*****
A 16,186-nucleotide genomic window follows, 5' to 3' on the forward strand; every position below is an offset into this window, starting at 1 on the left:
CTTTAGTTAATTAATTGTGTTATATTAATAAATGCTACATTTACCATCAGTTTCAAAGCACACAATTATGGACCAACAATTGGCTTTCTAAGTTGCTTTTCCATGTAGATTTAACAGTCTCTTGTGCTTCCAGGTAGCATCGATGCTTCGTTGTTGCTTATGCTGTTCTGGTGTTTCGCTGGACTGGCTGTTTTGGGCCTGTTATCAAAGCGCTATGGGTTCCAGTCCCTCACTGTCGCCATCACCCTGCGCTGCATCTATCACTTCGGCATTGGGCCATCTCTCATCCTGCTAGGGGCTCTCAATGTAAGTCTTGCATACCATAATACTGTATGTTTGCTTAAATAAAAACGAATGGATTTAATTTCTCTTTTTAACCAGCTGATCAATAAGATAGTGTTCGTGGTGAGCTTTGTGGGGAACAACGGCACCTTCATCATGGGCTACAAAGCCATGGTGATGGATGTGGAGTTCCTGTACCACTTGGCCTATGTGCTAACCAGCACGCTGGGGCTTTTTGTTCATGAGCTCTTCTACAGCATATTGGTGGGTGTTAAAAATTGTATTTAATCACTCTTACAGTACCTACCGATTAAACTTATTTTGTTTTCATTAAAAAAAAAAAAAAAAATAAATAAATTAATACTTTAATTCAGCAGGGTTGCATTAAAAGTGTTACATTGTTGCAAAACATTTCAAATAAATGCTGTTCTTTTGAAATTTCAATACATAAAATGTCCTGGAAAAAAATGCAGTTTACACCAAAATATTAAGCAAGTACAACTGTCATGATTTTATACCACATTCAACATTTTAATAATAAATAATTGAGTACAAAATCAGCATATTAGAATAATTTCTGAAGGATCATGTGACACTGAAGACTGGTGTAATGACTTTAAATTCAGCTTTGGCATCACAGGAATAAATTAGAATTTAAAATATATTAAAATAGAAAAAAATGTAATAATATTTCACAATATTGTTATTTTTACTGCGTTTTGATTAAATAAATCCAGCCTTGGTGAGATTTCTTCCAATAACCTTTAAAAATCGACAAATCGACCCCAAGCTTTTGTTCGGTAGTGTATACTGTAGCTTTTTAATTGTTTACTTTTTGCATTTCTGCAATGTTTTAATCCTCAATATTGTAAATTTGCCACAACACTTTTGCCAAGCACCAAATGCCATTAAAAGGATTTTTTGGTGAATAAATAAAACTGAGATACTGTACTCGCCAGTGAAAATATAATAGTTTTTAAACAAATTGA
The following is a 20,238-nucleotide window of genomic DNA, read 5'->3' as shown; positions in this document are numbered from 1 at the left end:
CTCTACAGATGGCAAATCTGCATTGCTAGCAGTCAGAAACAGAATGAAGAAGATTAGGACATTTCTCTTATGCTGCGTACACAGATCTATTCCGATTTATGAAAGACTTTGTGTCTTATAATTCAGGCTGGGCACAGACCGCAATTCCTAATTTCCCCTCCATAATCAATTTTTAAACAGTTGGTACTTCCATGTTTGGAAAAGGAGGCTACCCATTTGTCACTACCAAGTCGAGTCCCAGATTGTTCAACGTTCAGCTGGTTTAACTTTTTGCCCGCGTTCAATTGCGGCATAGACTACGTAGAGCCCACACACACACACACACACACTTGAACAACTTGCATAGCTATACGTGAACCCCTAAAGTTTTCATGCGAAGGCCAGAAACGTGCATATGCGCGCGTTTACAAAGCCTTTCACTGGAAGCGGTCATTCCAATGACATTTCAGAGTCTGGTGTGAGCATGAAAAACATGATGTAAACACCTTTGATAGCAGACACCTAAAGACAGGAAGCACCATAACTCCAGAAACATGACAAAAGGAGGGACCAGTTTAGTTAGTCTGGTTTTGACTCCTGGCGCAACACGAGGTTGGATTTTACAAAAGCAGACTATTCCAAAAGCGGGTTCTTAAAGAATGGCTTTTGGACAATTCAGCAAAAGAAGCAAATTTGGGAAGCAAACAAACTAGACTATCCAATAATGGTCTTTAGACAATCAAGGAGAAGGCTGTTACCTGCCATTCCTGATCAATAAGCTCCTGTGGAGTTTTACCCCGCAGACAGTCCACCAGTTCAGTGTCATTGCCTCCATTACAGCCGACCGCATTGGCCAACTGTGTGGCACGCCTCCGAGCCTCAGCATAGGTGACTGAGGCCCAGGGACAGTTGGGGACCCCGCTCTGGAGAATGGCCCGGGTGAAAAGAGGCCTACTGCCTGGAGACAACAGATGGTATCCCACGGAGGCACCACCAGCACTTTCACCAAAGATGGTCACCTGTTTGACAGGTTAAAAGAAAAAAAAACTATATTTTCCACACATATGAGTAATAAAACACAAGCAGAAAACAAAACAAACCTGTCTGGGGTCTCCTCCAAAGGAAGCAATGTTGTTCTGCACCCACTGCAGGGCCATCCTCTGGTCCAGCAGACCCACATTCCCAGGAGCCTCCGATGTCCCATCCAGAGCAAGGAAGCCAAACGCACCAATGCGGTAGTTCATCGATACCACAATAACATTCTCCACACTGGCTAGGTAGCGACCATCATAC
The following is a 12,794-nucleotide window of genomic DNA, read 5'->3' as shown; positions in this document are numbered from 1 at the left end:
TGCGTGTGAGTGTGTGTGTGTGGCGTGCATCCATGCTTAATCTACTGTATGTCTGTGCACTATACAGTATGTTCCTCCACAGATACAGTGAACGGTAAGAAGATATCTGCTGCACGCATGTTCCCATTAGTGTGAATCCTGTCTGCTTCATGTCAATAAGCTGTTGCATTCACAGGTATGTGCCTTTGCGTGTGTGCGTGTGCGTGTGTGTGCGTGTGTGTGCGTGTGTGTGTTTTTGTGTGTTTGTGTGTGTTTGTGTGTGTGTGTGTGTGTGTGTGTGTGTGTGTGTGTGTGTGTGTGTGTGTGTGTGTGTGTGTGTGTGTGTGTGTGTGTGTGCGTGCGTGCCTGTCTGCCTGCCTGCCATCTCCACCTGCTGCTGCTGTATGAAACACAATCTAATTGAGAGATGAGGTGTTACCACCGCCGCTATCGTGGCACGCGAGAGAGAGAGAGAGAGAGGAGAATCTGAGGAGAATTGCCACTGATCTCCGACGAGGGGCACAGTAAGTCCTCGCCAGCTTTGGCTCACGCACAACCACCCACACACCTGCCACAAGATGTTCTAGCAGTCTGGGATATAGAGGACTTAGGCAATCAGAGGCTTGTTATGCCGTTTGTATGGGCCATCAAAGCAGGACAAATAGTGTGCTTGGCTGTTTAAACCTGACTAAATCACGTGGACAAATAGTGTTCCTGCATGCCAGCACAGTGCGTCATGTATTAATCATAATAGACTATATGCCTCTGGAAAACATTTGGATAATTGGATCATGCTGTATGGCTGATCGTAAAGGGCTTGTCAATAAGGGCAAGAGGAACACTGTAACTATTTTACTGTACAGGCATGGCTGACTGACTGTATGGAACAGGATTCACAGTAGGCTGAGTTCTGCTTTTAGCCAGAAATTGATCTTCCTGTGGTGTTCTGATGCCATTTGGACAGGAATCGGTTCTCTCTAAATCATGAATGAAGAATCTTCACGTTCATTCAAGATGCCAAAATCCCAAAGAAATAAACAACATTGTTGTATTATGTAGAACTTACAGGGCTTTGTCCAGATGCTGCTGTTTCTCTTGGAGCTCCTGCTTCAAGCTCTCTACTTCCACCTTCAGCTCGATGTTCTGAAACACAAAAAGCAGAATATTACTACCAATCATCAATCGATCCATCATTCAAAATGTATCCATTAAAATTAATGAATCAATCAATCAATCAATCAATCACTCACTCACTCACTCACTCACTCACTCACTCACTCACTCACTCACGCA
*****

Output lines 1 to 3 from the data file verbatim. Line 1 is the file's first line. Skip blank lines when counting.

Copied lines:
A 16,186-nucleotide genomic window follows, 5' to 3' on the forward strand; every position below is an offset into this window, starting at 1 on the left:
CTTTAGTTAATTAATTGTGTTATATTAATAAATGCTACATTTACCATCAGTTTCAAAGCACACAATTATGGACCAACAATTGGCTTTCTAAGTTGCTTTTCCATGTAGATTTAACAGTCTCTTGTGCTTCCAGGTAGCATCGATGCTTCGTTGTTGCTTATGCTGTTCTGGTGTTTCGCTGGACTGGCTGTTTTGGGCCTGTTATCAAAGCGCTATGGGTTCCAGTCCCTCACTGTCGCCATCACCCTGCGCTGCATCTATCACTTCGGCATTGGGCCATCTCTCATCCTGCTAGGGGCTCTCAATGTAAGTCTTGCATACCATAATACTGTATGTTTGCTTAAATAAAAACGAATGGATTTAATTTCTCTTTTTAACCAGCTGATCAATAAGATAGTGTTCGTGGTGAGCTTTGTGGGGAACAACGGCACCTTCATCATGGGCTACAAAGCCATGGTGATGGATGTGGAGTTCCTGTACCACTTGGCCTATGTGCTAACCAGCACGCTGGGGCTTTTTGTTCATGAGCTCTTCTACAGCATATTGGTGGGTGTTAAAAATTGTATTTAATCACTCTTACAGTACCTACCGATTAAACTTATTTTGTTTTCATTAAAAAAAAAAAAAAAAATAAATAAATTAATACTTTAATTCAGCAGGGTTGCATTAAAAGTGTTACATTGTTGCAAAACATTTCAAATAAATGCTGTTCTTTTGAAATTTCAATACATAAAATGTCCTGGAAAAAAATGCAGTTTACACCAAAATATTAAGCAAGTACAACTGTCATGATTTTATACCACATTCAACATTTTAATAATAAATAATTGAGTACAAAATCAGCATATTAGAATAATTTCTGAAGGATCATGTGACACTGAAGACTGGTGTAATGACTTTAAATTCAGCTTTGGCATCACAGGAATAAATTAGAATTTAAAATATATTAAAATAGAAAAAAATGTAATAATATTTCACAATATTGTTATTTTTACTGCGTTTTGATTAAATAAATCCAGCCTTGGTGAGATTTCTTCCAATAACCTTTAAAAATCGACAAATCGACCCCAAGCTTTTGTTCGGTAGTGTATACTGTAGCTTTTTAATTGTTTACTTTTTGCATTTCTGCAATGTTTTAATCCTCAATATTGTAAATTTGCCACAACACTTTTGCCAAGCACCAAATGCCATTAAAAGGATTTTTTGGTGAATAAATAAAACTGAGATACTGTACTCGCCAGTGAAAATATAATAGTTTTTAAACAAATTGA
The following is a 20,238-nucleotide window of genomic DNA, read 5'->3' as shown; positions in this document are numbered from 1 at the left end: